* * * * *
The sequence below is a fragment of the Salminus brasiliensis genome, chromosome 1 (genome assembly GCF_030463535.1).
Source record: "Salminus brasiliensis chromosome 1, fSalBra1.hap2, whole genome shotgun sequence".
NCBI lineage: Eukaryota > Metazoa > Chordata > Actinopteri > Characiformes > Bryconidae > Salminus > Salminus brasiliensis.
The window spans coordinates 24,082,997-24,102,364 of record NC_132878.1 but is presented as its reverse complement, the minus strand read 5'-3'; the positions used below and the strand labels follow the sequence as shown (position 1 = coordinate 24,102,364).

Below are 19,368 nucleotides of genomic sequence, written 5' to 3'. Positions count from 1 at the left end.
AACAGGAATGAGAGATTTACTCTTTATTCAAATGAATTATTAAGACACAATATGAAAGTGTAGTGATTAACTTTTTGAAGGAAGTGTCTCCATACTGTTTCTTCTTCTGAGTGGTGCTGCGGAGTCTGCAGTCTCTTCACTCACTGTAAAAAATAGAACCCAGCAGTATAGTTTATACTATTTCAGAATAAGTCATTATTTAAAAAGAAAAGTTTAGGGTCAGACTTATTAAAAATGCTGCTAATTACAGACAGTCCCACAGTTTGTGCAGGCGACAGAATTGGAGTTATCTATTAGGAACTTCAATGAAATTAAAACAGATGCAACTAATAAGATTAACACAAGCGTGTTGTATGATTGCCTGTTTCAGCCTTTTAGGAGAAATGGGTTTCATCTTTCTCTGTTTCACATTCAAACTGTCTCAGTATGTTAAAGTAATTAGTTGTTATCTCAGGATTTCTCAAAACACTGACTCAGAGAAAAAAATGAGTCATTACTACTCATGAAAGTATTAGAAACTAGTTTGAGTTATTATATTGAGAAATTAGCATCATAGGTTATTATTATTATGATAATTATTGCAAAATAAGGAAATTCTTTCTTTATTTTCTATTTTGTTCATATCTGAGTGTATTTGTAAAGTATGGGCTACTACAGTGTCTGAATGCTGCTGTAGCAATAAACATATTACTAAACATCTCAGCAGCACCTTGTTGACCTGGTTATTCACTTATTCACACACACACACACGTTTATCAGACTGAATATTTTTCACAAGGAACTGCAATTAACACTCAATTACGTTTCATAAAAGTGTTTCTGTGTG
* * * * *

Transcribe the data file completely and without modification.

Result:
The sequence below is a fragment of the Salminus brasiliensis genome, chromosome 1 (genome assembly GCF_030463535.1).
Source record: "Salminus brasiliensis chromosome 1, fSalBra1.hap2, whole genome shotgun sequence".
NCBI lineage: Eukaryota > Metazoa > Chordata > Actinopteri > Characiformes > Bryconidae > Salminus > Salminus brasiliensis.
The window spans coordinates 24,082,997-24,102,364 of record NC_132878.1 but is presented as its reverse complement, the minus strand read 5'-3'; the positions used below and the strand labels follow the sequence as shown (position 1 = coordinate 24,102,364).

Below are 19,368 nucleotides of genomic sequence, written 5' to 3'. Positions count from 1 at the left end.
AACAGGAATGAGAGATTTACTCTTTATTCAAATGAATTATTAAGACACAATATGAAAGTGTAGTGATTAACTTTTTGAAGGAAGTGTCTCCATACTGTTTCTTCTTCTGAGTGGTGCTGCGGAGTCTGCAGTCTCTTCACTCACTGTAAAAAATAGAACCCAGCAGTATAGTTTATACTATTTCAGAATAAGTCATTATTTAAAAAGAAAAGTTTAGGGTCAGACTTATTAAAAATGCTGCTAATTACAGACAGTCCCACAGTTTGTGCAGGCGACAGAATTGGAGTTATCTATTAGGAACTTCAATGAAATTAAAACAGATGCAACTAATAAGATTAACACAAGCGTGTTGTATGATTGCCTGTTTCAGCCTTTTAGGAGAAATGGGTTTCATCTTTCTCTGTTTCACATTCAAACTGTCTCAGTATGTTAAAGTAATTAGTTGTTATCTCAGGATTTCTCAAAACACTGACTCAGAGAAAAAAATGAGTCATTACTACTCATGAAAGTATTAGAAACTAGTTTGAGTTATTATATTGAGAAATTAGCATCATAGGTTATTATTATTATGATAATTATTGCAAAATAAGGAAATTCTTTCTTTATTTTCTATTTTGTTCATATCTGAGTGTATTTGTAAAGTATGGGCTACTACAGTGTCTGAATGCTGCTGTAGCAATAAACATATTACTAAACATCTCAGCAGCACCTTGTTGACCTGGTTATTCACTTATTCACACACACACACACGTTTATCAGACTGAATATTTTTCACAAGGAACTGCAATTAACACTCAATTACGTTTCATAAAAGTGTTTCTGTGTG